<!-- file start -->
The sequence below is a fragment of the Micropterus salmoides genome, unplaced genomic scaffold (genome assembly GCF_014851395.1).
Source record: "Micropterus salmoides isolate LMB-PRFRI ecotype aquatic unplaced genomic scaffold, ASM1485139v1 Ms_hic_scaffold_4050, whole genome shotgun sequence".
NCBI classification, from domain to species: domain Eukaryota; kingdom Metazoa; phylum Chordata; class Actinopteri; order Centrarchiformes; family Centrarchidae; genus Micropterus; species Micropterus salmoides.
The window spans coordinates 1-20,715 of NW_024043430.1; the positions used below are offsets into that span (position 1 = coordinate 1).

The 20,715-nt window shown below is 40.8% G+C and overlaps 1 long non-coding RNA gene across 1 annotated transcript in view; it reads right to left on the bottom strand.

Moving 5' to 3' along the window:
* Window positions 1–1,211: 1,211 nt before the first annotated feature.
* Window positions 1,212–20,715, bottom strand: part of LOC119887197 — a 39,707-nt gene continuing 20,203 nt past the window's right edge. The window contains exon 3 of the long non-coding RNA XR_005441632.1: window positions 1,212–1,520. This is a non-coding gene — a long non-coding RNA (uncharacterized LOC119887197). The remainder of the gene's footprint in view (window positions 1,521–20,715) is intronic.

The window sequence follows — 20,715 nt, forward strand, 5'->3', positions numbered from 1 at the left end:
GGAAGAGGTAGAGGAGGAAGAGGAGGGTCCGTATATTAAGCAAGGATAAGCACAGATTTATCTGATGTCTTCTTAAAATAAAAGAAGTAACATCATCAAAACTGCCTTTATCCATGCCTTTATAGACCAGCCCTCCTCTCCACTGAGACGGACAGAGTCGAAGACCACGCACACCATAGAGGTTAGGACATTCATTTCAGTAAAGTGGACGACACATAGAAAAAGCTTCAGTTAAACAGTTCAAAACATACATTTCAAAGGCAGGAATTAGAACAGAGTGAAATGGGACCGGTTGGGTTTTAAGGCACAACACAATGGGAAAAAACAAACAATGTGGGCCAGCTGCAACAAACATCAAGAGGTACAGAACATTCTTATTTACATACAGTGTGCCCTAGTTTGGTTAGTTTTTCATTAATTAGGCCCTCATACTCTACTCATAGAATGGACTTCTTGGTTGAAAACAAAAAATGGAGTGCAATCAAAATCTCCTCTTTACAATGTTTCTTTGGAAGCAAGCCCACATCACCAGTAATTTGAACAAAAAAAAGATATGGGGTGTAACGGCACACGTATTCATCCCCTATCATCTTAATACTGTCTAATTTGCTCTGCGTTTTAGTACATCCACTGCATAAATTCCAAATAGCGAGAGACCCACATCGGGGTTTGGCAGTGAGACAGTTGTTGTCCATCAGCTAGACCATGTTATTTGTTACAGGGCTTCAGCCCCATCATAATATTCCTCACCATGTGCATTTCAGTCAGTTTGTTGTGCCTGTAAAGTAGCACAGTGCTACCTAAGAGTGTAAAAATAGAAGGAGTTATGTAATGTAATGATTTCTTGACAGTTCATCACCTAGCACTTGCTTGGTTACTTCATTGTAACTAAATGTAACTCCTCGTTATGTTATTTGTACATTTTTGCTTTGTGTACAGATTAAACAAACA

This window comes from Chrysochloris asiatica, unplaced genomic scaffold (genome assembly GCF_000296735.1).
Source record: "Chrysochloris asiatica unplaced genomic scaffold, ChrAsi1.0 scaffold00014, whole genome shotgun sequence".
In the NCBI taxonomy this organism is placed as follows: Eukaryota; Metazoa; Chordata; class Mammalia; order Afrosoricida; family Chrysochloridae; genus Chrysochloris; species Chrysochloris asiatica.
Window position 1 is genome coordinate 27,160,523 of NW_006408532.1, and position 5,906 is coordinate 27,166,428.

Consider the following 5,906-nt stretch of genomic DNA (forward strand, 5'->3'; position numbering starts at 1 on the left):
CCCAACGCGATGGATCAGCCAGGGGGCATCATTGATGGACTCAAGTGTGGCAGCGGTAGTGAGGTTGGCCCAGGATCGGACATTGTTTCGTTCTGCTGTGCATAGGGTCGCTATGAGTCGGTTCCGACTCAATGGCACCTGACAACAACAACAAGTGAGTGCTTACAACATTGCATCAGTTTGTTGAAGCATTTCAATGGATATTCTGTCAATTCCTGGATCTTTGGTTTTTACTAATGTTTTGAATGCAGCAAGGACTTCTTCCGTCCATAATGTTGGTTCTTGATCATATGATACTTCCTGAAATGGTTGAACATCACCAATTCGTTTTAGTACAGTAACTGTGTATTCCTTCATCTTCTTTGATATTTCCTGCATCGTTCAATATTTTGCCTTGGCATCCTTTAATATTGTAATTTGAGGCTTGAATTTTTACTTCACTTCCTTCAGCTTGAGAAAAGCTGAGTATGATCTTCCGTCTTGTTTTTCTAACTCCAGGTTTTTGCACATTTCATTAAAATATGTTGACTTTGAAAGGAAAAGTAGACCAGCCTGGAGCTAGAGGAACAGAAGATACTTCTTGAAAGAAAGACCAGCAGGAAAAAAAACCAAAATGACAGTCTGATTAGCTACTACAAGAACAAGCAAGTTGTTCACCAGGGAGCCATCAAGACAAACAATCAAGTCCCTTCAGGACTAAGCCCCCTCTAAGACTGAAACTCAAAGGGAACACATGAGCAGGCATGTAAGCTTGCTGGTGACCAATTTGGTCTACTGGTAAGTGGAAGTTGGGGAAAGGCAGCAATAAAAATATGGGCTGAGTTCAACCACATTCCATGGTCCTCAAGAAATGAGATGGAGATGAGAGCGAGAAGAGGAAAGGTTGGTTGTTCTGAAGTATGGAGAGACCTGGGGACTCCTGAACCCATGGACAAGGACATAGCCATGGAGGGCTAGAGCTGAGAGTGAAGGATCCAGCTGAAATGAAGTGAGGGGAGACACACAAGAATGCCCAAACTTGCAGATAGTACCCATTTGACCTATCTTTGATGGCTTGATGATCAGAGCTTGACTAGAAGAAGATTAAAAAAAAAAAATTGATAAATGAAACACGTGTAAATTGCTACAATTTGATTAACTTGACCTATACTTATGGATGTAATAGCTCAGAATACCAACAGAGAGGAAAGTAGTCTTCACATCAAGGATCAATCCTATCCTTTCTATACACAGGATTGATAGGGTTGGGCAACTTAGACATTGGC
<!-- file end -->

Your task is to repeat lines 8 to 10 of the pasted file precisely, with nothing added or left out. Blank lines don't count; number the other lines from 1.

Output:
* Window positions 1,212–20,715, bottom strand: part of LOC119887197 — a 39,707-nt gene continuing 20,203 nt past the window's right edge. The window contains exon 3 of the long non-coding RNA XR_005441632.1: window positions 1,212–1,520. This is a non-coding gene — a long non-coding RNA (uncharacterized LOC119887197). The remainder of the gene's footprint in view (window positions 1,521–20,715) is intronic.

The window sequence follows — 20,715 nt, forward strand, 5'->3', positions numbered from 1 at the left end:
GGAAGAGGTAGAGGAGGAAGAGGAGGGTCCGTATATTAAGCAAGGATAAGCACAGATTTATCTGATGTCTTCTTAAAATAAAAGAAGTAACATCATCAAAACTGCCTTTATCCATGCCTTTATAGACCAGCCCTCCTCTCCACTGAGACGGACAGAGTCGAAGACCACGCACACCATAGAGGTTAGGACATTCATTTCAGTAAAGTGGACGACACATAGAAAAAGCTTCAGTTAAACAGTTCAAAACATACATTTCAAAGGCAGGAATTAGAACAGAGTGAAATGGGACCGGTTGGGTTTTAAGGCACAACACAATGGGAAAAAACAAACAATGTGGGCCAGCTGCAACAAACATCAAGAGGTACAGAACATTCTTATTTACATACAGTGTGCCCTAGTTTGGTTAGTTTTTCATTAATTAGGCCCTCATACTCTACTCATAGAATGGACTTCTTGGTTGAAAACAAAAAATGGAGTGCAATCAAAATCTCCTCTTTACAATGTTTCTTTGGAAGCAAGCCCACATCACCAGTAATTTGAACAAAAAAAAGATATGGGGTGTAACGGCACACGTATTCATCCCCTATCATCTTAATACTGTCTAATTTGCTCTGCGTTTTAGTACATCCACTGCATAAATTCCAAATAGCGAGAGACCCACATCGGGGTTTGGCAGTGAGACAGTTGTTGTCCATCAGCTAGACCATGTTATTTGTTACAGGGCTTCAGCCCCATCATAATATTCCTCACCATGTGCATTTCAGTCAGTTTGTTGTGCCTGTAAAGTAGCACAGTGCTACCTAAGAGTGTAAAAATAGAAGGAGTTATGTAATGTAATGATTTCTTGACAGTTCATCACCTAGCACTTGCTTGGTTACTTCATTGTAACTAAATGTAACTCCTCGTTATGTTATTTGTACATTTTTGCTTTGTGTACAGATTAAACAAACA